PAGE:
- Kevin Gilbert
- Kintore, Aberdeen
Keeping marketing options open and working with processors is a strategy for survival in the Scottish pig market for producer Kevin Gilbert.
Having taken over the family-run 280-sow unit after the sudden death of his father, Jim, Kevin returned home to develop what is now the 485ha (1200-acre) unit at Womblehill, Kintore. Expansion of the sow herd sees it number 450 head plus progeny.
But heavy reinvestment in indoor facilities was not without complications. The pig price crash of the late 1990s had a long-lasting effect on the business – a factor common to all this year’s Farmers Weekly Awards pig finalists. “Scotland has a different market from England, with more opportunities appearing to be south of the border,” says Kevin.
That aside, Kevin works with what he’s got. Technical performance is in good order in the breeding herd, with records showing an average conception rate of 92% and 25.5 piglets born alive a sow a year.
“We sell 200 pigs a week, with 80 going to Scotch Premier at Inverurie and 120 to Grampian for bacon,” he says. Of those taken by Scotch Premier, about two-thirds go at a lighter weight than baconers destined for butchery trade for a premium over the published DAPP.
Cull sows are handled through Scottish Pig Producers, of which Kevin is a member, and usually head south to England for processing.
Direct selling has been considered to improve margins, he adds. “We have producers in the area already doing it and, in my mind, it would be treading on toes. My approach is to work with processors and make the best of what we sell.”
Kevin has been a strong supporter of the Scottish pig sector, appearing as a soloist on the record “Stand by your ham” and visiting local schools with his “countryside classroom on wheels”.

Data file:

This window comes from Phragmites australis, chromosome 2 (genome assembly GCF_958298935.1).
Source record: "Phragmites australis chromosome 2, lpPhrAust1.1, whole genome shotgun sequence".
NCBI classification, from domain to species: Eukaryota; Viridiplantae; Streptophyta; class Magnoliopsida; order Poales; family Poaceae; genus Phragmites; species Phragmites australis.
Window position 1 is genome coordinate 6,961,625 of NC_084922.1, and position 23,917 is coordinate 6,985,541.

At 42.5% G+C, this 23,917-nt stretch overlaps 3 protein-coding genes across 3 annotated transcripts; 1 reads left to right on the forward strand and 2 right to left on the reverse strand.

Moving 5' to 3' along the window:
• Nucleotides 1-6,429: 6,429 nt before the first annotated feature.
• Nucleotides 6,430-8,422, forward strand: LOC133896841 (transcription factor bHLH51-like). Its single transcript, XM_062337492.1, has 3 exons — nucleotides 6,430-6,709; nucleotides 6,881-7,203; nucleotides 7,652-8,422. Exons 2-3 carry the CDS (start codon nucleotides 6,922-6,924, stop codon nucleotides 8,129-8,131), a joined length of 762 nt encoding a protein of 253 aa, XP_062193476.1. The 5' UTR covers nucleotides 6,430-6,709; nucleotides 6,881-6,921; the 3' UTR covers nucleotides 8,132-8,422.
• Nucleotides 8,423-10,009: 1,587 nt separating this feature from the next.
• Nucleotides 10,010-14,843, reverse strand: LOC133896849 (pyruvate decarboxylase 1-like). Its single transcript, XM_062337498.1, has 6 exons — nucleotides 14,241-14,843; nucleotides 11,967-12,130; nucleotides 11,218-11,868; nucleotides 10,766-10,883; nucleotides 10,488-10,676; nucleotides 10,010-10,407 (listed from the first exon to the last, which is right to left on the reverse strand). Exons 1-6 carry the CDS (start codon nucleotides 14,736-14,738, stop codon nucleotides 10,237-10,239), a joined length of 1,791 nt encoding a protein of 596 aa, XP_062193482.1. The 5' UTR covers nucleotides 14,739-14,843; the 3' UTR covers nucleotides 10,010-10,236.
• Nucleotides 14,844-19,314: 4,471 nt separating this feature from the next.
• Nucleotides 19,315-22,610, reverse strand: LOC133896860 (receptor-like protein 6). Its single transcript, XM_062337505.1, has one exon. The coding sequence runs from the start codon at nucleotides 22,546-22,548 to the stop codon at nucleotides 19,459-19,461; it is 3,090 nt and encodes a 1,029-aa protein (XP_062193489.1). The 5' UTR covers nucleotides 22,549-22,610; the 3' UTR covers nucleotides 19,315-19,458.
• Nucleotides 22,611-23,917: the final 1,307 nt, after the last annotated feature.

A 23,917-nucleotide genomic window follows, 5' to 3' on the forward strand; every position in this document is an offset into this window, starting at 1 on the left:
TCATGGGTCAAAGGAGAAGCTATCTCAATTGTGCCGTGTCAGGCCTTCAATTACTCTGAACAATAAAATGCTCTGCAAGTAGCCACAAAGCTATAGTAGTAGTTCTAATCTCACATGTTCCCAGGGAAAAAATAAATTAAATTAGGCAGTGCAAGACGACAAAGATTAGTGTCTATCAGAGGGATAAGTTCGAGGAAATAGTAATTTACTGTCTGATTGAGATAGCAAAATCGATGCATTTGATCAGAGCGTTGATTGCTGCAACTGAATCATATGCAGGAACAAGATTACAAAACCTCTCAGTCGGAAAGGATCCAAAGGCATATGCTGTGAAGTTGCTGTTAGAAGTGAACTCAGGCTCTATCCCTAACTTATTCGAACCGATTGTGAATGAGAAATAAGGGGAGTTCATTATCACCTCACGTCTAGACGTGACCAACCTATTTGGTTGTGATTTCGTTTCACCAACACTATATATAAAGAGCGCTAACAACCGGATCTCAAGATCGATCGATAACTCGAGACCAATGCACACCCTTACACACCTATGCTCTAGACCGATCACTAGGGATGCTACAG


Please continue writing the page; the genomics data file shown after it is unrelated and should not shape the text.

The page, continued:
That aside, the practicalities of pig production persist. With a total pig population approaching 5000 head, the farm’s arable area supplies 25% of the unit’s total dietary requirement for cereals and oilseed. The rest is bought from local farms where possible.
An on-farm feed mill provides most diets. “Pigs eat 260t of feed each month,” he says. “Most ingredients are bought in and I try to buy forward – anything up to a year ahead.”
Helping contain costs, the unit is often self-sufficient in straw, aided by muck-for-straw agreements with neighbours, with 2007 being the exception.
Four full-time staff help Kevin manage the unit. Three more help run the 200-cow spring-calving suckler herd and arable acreage.
A local vet is used for specific pig health advice. In a proactive move, Kevin works with researchers and feed manufacturers to help test products before they are released to the wider pig sector. “It’s good to see what’s in the pipeline,” he adds.
Further expansion has not been ruled out. “The immediate aim has to be to improve efficiency, particularly in the finishing herd, to drive down costs,” he says. “That has to be our focus.”